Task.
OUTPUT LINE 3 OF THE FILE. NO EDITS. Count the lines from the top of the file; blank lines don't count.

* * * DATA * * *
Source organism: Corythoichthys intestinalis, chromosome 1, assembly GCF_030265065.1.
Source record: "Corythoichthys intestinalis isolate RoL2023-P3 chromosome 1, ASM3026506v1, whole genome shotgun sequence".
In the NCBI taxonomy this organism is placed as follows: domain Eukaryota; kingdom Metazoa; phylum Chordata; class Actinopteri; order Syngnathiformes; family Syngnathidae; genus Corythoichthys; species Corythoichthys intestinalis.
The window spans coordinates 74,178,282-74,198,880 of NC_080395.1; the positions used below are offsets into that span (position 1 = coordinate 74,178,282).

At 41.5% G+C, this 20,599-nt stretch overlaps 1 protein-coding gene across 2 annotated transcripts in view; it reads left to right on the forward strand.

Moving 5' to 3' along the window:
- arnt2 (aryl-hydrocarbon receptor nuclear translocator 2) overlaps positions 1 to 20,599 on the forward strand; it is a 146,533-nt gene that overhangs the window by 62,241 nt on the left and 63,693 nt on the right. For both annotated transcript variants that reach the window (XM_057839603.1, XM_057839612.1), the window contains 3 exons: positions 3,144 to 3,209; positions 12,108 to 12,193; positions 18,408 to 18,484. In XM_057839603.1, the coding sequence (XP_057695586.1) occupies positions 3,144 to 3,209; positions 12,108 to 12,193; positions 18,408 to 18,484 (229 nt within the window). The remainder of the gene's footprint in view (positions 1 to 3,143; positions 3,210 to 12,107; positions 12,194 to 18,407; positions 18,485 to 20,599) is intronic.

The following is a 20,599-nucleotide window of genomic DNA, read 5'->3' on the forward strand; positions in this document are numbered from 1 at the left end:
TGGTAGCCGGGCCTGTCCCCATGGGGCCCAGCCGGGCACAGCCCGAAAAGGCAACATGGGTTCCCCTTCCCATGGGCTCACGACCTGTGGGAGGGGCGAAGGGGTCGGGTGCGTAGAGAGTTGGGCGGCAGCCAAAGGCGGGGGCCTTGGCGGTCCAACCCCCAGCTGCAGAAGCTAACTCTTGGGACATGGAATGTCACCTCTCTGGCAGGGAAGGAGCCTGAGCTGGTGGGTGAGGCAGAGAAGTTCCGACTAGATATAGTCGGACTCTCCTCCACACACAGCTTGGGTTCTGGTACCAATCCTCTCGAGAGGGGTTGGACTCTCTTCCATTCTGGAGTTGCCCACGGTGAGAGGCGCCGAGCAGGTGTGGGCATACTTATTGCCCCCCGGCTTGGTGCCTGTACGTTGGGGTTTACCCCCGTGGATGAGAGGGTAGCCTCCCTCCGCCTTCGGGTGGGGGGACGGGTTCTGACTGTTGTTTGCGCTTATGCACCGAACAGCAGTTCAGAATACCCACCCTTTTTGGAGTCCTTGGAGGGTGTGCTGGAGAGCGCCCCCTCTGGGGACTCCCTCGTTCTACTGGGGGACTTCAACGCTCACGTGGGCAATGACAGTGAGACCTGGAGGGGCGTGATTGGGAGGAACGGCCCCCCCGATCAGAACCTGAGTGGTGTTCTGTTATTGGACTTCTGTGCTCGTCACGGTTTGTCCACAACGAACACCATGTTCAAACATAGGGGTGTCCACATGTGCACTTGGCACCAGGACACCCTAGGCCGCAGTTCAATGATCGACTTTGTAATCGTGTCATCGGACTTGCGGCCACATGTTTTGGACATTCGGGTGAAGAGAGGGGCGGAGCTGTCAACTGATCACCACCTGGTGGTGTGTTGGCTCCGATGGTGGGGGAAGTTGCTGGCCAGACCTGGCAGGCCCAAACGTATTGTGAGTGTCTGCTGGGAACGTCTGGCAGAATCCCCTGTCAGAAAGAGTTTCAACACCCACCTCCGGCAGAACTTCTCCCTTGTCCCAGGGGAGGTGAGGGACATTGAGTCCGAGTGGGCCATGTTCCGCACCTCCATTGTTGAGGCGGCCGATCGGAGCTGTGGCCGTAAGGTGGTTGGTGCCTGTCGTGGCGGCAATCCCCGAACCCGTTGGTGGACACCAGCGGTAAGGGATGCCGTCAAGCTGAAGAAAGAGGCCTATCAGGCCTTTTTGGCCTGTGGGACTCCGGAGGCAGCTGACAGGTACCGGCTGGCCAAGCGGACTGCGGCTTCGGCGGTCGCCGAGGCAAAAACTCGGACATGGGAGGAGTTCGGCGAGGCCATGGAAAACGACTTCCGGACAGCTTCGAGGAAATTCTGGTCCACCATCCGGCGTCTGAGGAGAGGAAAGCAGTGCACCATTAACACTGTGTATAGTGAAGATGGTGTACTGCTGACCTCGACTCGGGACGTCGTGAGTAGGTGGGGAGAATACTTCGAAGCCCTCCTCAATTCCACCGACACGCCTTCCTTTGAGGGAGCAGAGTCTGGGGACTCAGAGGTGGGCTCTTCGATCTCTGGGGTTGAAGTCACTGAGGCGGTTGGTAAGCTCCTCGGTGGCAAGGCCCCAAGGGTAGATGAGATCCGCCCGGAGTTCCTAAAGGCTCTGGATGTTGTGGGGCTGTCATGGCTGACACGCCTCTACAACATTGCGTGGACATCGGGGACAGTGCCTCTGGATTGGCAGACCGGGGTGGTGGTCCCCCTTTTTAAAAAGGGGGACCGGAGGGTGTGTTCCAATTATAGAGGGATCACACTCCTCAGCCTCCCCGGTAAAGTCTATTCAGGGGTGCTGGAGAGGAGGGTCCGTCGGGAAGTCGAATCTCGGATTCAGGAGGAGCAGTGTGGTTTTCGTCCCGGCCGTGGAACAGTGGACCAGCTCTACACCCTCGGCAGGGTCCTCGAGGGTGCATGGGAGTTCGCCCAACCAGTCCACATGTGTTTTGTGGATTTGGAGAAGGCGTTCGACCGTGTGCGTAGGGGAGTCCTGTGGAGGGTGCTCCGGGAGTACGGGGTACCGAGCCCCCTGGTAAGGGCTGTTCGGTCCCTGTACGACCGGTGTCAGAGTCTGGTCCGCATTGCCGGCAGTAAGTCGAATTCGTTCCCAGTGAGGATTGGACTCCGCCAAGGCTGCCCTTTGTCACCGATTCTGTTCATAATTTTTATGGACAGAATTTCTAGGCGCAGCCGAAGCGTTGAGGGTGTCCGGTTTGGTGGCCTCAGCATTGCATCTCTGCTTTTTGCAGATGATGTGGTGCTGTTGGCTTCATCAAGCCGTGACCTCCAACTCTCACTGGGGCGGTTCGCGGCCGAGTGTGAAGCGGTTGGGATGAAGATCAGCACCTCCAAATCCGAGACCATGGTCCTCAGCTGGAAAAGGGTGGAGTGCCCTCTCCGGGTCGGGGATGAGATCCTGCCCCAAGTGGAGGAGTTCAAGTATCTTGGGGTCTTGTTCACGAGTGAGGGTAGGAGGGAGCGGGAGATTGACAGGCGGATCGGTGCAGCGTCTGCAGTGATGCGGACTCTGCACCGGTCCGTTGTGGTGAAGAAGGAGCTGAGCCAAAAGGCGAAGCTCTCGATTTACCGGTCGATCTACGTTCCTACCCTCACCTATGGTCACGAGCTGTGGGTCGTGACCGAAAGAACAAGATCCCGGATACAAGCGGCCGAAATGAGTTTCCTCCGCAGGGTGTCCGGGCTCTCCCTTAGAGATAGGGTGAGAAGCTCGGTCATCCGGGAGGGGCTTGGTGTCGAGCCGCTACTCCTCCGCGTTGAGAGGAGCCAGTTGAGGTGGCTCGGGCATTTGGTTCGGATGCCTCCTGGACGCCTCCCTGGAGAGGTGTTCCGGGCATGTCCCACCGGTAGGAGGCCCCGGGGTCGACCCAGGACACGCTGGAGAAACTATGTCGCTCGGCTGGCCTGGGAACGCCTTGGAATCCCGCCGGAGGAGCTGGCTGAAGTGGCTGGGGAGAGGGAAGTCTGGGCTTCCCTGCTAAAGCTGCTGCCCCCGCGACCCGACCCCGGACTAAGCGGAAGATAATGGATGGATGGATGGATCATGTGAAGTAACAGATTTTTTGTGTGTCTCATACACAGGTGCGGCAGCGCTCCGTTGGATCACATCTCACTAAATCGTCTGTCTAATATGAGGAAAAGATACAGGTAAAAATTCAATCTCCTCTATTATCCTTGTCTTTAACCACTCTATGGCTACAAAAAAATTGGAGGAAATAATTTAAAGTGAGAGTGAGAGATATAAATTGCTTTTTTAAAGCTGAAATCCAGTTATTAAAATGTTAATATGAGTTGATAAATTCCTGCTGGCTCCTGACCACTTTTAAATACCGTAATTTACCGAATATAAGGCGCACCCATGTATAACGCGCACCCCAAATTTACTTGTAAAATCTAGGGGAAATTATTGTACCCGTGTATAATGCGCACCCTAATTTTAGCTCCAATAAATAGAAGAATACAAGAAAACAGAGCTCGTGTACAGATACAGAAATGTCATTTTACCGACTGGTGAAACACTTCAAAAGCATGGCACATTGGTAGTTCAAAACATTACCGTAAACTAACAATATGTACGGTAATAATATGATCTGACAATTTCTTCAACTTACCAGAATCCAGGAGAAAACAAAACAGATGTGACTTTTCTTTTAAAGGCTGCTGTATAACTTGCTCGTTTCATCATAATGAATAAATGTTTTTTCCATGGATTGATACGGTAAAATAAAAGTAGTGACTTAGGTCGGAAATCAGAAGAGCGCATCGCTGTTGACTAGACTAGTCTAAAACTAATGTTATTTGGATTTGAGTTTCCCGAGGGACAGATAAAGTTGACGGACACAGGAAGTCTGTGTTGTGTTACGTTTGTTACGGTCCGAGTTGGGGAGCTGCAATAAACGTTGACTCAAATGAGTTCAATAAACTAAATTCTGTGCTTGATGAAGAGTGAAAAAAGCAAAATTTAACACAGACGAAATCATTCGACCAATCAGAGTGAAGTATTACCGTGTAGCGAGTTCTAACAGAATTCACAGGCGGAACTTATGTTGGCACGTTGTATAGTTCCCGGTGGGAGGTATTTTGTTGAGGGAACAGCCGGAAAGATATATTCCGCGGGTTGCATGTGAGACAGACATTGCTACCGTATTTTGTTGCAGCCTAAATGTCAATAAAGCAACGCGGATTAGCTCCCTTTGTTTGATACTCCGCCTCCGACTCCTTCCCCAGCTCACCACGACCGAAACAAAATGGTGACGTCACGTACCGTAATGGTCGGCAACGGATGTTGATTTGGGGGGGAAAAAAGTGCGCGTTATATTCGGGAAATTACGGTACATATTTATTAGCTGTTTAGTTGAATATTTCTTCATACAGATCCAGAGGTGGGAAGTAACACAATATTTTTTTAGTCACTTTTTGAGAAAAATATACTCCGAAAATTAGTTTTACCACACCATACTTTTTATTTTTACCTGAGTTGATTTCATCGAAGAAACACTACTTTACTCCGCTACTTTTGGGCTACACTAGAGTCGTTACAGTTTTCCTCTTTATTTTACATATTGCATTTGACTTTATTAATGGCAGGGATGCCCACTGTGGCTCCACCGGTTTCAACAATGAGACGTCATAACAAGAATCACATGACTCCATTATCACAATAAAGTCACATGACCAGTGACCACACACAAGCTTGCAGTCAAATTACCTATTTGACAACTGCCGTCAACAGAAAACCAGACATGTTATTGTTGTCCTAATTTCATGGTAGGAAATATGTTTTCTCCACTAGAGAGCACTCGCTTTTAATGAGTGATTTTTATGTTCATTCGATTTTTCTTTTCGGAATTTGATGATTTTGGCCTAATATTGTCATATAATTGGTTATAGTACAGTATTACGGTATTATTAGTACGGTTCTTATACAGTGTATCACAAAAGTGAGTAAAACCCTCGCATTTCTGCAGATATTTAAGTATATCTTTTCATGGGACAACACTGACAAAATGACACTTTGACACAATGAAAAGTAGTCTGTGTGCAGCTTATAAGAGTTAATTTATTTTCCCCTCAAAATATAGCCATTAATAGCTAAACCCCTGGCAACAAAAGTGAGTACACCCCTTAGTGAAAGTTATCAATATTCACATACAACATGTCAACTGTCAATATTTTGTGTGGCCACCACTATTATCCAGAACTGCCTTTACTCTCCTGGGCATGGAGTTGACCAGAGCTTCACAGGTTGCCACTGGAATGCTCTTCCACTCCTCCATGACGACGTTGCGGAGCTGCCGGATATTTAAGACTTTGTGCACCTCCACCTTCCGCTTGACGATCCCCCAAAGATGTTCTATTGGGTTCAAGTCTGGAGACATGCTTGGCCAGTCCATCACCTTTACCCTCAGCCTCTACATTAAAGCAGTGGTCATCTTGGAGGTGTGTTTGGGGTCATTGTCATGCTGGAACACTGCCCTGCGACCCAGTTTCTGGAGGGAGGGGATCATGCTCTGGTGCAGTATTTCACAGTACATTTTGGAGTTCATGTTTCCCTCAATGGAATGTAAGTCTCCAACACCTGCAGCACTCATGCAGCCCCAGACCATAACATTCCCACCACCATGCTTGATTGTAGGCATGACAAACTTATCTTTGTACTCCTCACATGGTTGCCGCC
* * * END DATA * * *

In the NCBI taxonomy this organism is placed as follows: domain Eukaryota; kingdom Metazoa; phylum Chordata; class Actinopteri; order Syngnathiformes; family Syngnathidae; genus Corythoichthys; species Corythoichthys intestinalis.